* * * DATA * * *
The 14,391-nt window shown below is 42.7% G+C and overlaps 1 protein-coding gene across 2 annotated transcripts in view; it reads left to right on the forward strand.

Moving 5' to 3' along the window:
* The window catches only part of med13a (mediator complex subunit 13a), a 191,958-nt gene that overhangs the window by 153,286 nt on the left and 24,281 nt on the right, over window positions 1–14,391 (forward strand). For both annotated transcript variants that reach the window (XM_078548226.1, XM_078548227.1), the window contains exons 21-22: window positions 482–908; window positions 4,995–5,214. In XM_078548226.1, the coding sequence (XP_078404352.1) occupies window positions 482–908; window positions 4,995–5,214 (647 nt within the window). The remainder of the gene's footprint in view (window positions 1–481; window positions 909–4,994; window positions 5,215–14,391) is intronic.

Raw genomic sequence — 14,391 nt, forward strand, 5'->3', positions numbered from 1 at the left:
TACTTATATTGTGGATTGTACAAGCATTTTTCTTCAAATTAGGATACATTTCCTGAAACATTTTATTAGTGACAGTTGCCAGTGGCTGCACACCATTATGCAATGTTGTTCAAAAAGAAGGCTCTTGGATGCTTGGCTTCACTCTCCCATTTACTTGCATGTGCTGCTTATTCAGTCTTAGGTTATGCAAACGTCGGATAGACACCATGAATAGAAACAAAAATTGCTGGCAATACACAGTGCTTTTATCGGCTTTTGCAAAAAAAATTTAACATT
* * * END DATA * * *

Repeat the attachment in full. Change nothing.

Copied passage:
The 14,391-nt window shown below is 42.7% G+C and overlaps 1 protein-coding gene across 2 annotated transcripts in view; it reads left to right on the forward strand.

Moving 5' to 3' along the window:
* The window catches only part of med13a (mediator complex subunit 13a), a 191,958-nt gene that overhangs the window by 153,286 nt on the left and 24,281 nt on the right, over window positions 1–14,391 (forward strand). For both annotated transcript variants that reach the window (XM_078548226.1, XM_078548227.1), the window contains exons 21-22: window positions 482–908; window positions 4,995–5,214. In XM_078548226.1, the coding sequence (XP_078404352.1) occupies window positions 482–908; window positions 4,995–5,214 (647 nt within the window). The remainder of the gene's footprint in view (window positions 1–481; window positions 909–4,994; window positions 5,215–14,391) is intronic.

Raw genomic sequence — 14,391 nt, forward strand, 5'->3', positions numbered from 1 at the left:
TACTTATATTGTGGATTGTACAAGCATTTTTCTTCAAATTAGGATACATTTCCTGAAACATTTTATTAGTGACAGTTGCCAGTGGCTGCACACCATTATGCAATGTTGTTCAAAAAGAAGGCTCTTGGATGCTTGGCTTCACTCTCCCATTTACTTGCATGTGCTGCTTATTCAGTCTTAGGTTATGCAAACGTCGGATAGACACCATGAATAGAAACAAAAATTGCTGGCAATACACAGTGCTTTTATCGGCTTTTGCAAAAAAAATTTAACATT